Labour have said the Government is still "failing to act to help savers and reform the pensions market" despite David Cameron's promise to prevent pensions being hit by austerity measures.
Shadow Pensions Minister Gregg McClymont said the Prime Minister's announcement was "just talk", adding:
(This Government has) repeatedly voted down Labour's proposals made to help savers, when they were proposed as amendments as part of the Pensions Bill last year, including; full transparency on all pension costs and charges, more effective competition in the annuities market to tackle 'rip off' pensions and new rules to ensure pension providers have independent trustees with a legal duty to prioritise the interests of savers.
David Cameron has insisted that pensions would not be hit by continued austerity measures.
"A Conservative government will offer pensioners a more secure future by pledging today that we will carry on using the triple lock after the next election to protect the basic state pension," he said.
"We can only afford to do this because we are taking difficult decisions to cut the deficit and get spending under control as part of our long-term economic plan."I want to do everything we can to help people who have worked hard and done the right thing."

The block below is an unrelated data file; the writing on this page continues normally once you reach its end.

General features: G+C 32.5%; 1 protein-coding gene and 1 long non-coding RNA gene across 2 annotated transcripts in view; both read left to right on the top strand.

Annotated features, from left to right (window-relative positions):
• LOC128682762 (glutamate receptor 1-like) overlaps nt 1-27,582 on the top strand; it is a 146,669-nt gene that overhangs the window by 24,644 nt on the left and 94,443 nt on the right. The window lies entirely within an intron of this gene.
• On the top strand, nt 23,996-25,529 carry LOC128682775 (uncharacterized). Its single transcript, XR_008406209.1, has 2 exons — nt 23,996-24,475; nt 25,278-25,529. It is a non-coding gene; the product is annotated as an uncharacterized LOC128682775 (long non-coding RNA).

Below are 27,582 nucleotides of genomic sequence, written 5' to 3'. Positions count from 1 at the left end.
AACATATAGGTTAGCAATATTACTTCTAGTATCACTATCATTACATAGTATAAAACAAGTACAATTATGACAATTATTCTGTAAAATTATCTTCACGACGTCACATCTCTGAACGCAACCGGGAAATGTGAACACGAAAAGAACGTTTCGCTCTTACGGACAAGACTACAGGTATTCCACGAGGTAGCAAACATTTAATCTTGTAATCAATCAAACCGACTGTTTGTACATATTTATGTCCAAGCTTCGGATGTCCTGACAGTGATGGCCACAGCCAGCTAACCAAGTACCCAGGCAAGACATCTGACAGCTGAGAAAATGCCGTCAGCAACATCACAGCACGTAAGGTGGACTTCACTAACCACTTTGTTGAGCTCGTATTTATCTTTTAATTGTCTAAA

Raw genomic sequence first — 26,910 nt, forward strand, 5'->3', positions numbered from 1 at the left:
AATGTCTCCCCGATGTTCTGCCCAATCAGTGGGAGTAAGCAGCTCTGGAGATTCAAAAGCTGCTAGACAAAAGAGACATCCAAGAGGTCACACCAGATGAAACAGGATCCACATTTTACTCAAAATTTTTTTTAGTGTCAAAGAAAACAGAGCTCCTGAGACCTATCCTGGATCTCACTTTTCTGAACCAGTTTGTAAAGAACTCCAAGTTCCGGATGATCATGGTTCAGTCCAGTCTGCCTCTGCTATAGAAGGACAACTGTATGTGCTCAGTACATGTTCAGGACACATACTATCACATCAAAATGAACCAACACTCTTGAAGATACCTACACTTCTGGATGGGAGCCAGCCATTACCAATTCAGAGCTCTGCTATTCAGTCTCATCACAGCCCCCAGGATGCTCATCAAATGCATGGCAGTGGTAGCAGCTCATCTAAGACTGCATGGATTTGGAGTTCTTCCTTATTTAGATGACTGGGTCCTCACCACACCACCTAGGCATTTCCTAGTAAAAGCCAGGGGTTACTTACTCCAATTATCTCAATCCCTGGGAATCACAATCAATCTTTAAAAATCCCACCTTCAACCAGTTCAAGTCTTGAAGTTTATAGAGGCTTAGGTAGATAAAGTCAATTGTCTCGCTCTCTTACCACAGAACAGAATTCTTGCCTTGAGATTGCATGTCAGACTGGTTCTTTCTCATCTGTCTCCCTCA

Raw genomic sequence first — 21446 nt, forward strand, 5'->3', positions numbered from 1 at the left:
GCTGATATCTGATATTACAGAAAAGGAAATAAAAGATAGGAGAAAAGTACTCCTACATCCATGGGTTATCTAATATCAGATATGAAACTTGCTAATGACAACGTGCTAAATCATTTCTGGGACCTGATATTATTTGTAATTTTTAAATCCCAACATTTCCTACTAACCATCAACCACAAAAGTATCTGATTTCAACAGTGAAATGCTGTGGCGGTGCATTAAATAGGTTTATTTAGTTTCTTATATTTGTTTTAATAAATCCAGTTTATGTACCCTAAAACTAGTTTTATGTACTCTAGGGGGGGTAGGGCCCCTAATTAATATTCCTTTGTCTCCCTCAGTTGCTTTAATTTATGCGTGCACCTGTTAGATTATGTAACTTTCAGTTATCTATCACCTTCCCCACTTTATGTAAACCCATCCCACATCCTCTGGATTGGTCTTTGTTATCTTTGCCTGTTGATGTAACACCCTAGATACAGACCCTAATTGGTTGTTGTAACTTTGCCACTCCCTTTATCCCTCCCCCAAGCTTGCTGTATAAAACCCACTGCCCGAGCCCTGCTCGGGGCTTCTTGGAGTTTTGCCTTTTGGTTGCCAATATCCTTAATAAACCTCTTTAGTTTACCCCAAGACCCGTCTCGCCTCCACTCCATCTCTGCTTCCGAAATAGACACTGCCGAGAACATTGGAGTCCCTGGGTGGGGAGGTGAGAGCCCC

The basic state pension will be around £440 a year higher from April than if it had been uprated in line with average earnings since 2011-12, Downing Street said.
Mr Cameron has already indicated that the state pension would be the only spending exempt from a new cap on overall welfare spending.
David Cameron pledged to continue guaranteed rises in the basic state pension by retaining the "triple lock" system if the Conservatives win the 2015 general election.
The Prime Minister sought to reassure older voters that their payouts would continue to rise in line with the higher of inflation, wages or 2.5% at least until 2020.
OAPs face a post-election squeeze on benefits such as winter fuel payments, bus passes, TV licences and prescriptions as politicians seek to square continued spending restraint with an ageing population.